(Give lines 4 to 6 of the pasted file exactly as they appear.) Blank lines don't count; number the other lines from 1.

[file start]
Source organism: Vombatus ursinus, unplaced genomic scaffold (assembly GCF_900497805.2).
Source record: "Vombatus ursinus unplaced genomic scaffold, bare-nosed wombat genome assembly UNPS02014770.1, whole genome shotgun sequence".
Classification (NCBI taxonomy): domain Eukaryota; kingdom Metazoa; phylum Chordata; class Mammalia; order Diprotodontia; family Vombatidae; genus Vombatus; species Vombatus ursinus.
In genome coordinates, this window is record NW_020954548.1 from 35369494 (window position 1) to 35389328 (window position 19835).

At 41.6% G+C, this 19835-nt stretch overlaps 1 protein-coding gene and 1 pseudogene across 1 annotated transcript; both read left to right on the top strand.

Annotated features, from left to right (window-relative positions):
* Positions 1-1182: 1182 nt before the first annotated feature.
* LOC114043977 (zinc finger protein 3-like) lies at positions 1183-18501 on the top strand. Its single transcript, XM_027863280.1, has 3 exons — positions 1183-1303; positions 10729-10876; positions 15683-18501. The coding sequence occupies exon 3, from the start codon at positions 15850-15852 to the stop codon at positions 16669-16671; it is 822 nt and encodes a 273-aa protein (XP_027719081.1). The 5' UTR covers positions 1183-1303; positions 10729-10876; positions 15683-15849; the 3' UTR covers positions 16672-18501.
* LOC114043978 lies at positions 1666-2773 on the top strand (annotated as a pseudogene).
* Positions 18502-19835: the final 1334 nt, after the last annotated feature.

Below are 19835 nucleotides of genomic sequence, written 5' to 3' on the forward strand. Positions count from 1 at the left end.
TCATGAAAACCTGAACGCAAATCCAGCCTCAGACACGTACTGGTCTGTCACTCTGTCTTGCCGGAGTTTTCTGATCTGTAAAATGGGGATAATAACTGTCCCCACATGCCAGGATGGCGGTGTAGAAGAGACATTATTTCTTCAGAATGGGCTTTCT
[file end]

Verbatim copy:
In genome coordinates, this window is record NW_020954548.1 from 35369494 (window position 1) to 35389328 (window position 19835).

At 41.6% G+C, this 19835-nt stretch overlaps 1 protein-coding gene and 1 pseudogene across 1 annotated transcript; both read left to right on the top strand.

Annotated features, from left to right (window-relative positions):